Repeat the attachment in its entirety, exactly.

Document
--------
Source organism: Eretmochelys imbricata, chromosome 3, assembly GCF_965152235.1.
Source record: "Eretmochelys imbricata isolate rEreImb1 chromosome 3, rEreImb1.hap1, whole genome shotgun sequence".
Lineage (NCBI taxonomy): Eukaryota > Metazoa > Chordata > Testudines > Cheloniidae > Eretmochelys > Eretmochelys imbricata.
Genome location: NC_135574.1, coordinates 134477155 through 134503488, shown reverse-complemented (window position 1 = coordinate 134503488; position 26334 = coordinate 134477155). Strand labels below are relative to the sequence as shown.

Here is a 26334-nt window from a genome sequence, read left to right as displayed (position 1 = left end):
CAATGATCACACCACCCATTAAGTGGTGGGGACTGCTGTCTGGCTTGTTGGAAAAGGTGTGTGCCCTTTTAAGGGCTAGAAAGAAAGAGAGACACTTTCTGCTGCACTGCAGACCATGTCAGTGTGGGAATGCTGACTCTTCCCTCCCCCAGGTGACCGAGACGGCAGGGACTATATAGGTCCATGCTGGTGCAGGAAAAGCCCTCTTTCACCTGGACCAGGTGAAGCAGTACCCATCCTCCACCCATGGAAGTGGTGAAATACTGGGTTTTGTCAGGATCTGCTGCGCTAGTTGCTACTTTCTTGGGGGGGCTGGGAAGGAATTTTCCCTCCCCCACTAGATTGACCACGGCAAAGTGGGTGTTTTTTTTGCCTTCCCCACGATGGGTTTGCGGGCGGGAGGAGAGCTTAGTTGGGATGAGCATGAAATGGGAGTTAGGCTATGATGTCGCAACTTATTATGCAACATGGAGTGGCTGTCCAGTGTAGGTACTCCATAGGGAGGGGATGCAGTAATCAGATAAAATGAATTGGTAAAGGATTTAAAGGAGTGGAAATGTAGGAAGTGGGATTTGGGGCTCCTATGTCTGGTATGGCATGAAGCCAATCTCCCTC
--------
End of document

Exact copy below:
Source organism: Eretmochelys imbricata, chromosome 3, assembly GCF_965152235.1.
Source record: "Eretmochelys imbricata isolate rEreImb1 chromosome 3, rEreImb1.hap1, whole genome shotgun sequence".
Lineage (NCBI taxonomy): Eukaryota > Metazoa > Chordata > Testudines > Cheloniidae > Eretmochelys > Eretmochelys imbricata.
Genome location: NC_135574.1, coordinates 134477155 through 134503488, shown reverse-complemented (window position 1 = coordinate 134503488; position 26334 = coordinate 134477155). Strand labels below are relative to the sequence as shown.

Here is a 26334-nt window from a genome sequence, read left to right as displayed (position 1 = left end):
CAATGATCACACCACCCATTAAGTGGTGGGGACTGCTGTCTGGCTTGTTGGAAAAGGTGTGTGCCCTTTTAAGGGCTAGAAAGAAAGAGAGACACTTTCTGCTGCACTGCAGACCATGTCAGTGTGGGAATGCTGACTCTTCCCTCCCCCAGGTGACCGAGACGGCAGGGACTATATAGGTCCATGCTGGTGCAGGAAAAGCCCTCTTTCACCTGGACCAGGTGAAGCAGTACCCATCCTCCACCCATGGAAGTGGTGAAATACTGGGTTTTGTCAGGATCTGCTGCGCTAGTTGCTACTTTCTTGGGGGGGCTGGGAAGGAATTTTCCCTCCCCCACTAGATTGACCACGGCAAAGTGGGTGTTTTTTTTGCCTTCCCCACGATGGGTTTGCGGGCGGGAGGAGAGCTTAGTTGGGATGAGCATGAAATGGGAGTTAGGCTATGATGTCGCAACTTATTATGCAACATGGAGTGGCTGTCCAGTGTAGGTACTCCATAGGGAGGGGATGCAGTAATCAGATAAAATGAATTGGTAAAGGATTTAAAGGAGTGGAAATGTAGGAAGTGGGATTTGGGGCTCCTATGTCTGGTATGGCATGAAGCCAATCTCCCTC